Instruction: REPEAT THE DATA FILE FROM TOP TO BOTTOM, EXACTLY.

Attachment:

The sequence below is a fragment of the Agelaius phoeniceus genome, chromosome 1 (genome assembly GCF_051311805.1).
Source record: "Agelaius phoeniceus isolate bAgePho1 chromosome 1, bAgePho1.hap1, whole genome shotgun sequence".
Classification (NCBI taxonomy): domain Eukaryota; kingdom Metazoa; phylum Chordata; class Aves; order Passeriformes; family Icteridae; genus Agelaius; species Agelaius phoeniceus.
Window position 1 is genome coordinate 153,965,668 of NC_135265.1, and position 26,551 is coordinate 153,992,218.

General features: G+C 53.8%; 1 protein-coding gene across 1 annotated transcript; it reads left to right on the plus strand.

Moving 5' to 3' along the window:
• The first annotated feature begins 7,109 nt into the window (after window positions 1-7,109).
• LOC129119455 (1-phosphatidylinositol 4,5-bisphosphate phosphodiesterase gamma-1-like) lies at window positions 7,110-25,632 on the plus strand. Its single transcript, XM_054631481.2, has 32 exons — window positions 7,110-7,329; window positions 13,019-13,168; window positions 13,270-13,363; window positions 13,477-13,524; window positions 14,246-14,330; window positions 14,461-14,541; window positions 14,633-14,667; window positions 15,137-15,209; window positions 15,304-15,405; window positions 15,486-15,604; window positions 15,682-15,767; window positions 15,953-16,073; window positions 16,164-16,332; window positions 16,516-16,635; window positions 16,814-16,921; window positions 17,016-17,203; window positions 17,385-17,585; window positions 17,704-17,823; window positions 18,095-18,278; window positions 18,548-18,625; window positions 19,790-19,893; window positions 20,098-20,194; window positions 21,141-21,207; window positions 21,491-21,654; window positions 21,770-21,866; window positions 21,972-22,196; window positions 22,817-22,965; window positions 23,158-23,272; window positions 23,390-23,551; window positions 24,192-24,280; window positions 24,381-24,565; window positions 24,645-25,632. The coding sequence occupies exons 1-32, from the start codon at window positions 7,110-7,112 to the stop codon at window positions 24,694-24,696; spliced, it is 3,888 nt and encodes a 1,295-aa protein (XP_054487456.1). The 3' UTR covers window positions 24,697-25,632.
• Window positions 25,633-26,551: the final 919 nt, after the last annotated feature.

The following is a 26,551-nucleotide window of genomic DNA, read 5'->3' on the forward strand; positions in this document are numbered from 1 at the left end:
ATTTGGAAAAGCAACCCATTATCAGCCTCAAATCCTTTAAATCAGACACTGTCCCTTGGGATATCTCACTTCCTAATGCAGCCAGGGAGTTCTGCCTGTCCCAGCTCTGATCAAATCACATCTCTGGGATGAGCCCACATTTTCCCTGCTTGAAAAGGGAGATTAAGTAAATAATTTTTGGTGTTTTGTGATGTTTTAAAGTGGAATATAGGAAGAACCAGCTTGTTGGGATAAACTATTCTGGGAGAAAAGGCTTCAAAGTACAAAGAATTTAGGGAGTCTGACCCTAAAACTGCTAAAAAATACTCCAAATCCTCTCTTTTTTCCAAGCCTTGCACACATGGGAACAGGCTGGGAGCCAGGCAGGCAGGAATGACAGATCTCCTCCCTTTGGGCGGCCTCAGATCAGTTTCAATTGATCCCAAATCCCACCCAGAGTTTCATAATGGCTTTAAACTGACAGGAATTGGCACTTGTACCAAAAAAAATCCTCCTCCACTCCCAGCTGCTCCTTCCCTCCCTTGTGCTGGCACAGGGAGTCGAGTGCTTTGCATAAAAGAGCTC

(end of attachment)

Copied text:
The sequence below is a fragment of the Agelaius phoeniceus genome, chromosome 1 (genome assembly GCF_051311805.1).
Source record: "Agelaius phoeniceus isolate bAgePho1 chromosome 1, bAgePho1.hap1, whole genome shotgun sequence".
Classification (NCBI taxonomy): domain Eukaryota; kingdom Metazoa; phylum Chordata; class Aves; order Passeriformes; family Icteridae; genus Agelaius; species Agelaius phoeniceus.
Window position 1 is genome coordinate 153,965,668 of NC_135265.1, and position 26,551 is coordinate 153,992,218.

General features: G+C 53.8%; 1 protein-coding gene across 1 annotated transcript; it reads left to right on the plus strand.

Moving 5' to 3' along the window:
• The first annotated feature begins 7,109 nt into the window (after window positions 1-7,109).
• LOC129119455 (1-phosphatidylinositol 4,5-bisphosphate phosphodiesterase gamma-1-like) lies at window positions 7,110-25,632 on the plus strand. Its single transcript, XM_054631481.2, has 32 exons — window positions 7,110-7,329; window positions 13,019-13,168; window positions 13,270-13,363; window positions 13,477-13,524; window positions 14,246-14,330; window positions 14,461-14,541; window positions 14,633-14,667; window positions 15,137-15,209; window positions 15,304-15,405; window positions 15,486-15,604; window positions 15,682-15,767; window positions 15,953-16,073; window positions 16,164-16,332; window positions 16,516-16,635; window positions 16,814-16,921; window positions 17,016-17,203; window positions 17,385-17,585; window positions 17,704-17,823; window positions 18,095-18,278; window positions 18,548-18,625; window positions 19,790-19,893; window positions 20,098-20,194; window positions 21,141-21,207; window positions 21,491-21,654; window positions 21,770-21,866; window positions 21,972-22,196; window positions 22,817-22,965; window positions 23,158-23,272; window positions 23,390-23,551; window positions 24,192-24,280; window positions 24,381-24,565; window positions 24,645-25,632. The coding sequence occupies exons 1-32, from the start codon at window positions 7,110-7,112 to the stop codon at window positions 24,694-24,696; spliced, it is 3,888 nt and encodes a 1,295-aa protein (XP_054487456.1). The 3' UTR covers window positions 24,697-25,632.
• Window positions 25,633-26,551: the final 919 nt, after the last annotated feature.

The following is a 26,551-nucleotide window of genomic DNA, read 5'->3' on the forward strand; positions in this document are numbered from 1 at the left end:
ATTTGGAAAAGCAACCCATTATCAGCCTCAAATCCTTTAAATCAGACACTGTCCCTTGGGATATCTCACTTCCTAATGCAGCCAGGGAGTTCTGCCTGTCCCAGCTCTGATCAAATCACATCTCTGGGATGAGCCCACATTTTCCCTGCTTGAAAAGGGAGATTAAGTAAATAATTTTTGGTGTTTTGTGATGTTTTAAAGTGGAATATAGGAAGAACCAGCTTGTTGGGATAAACTATTCTGGGAGAAAAGGCTTCAAAGTACAAAGAATTTAGGGAGTCTGACCCTAAAACTGCTAAAAAATACTCCAAATCCTCTCTTTTTTCCAAGCCTTGCACACATGGGAACAGGCTGGGAGCCAGGCAGGCAGGAATGACAGATCTCCTCCCTTTGGGCGGCCTCAGATCAGTTTCAATTGATCCCAAATCCCACCCAGAGTTTCATAATGGCTTTAAACTGACAGGAATTGGCACTTGTACCAAAAAAAATCCTCCTCCACTCCCAGCTGCTCCTTCCCTCCCTTGTGCTGGCACAGGGAGTCGAGTGCTTTGCATAAAAGAGCTC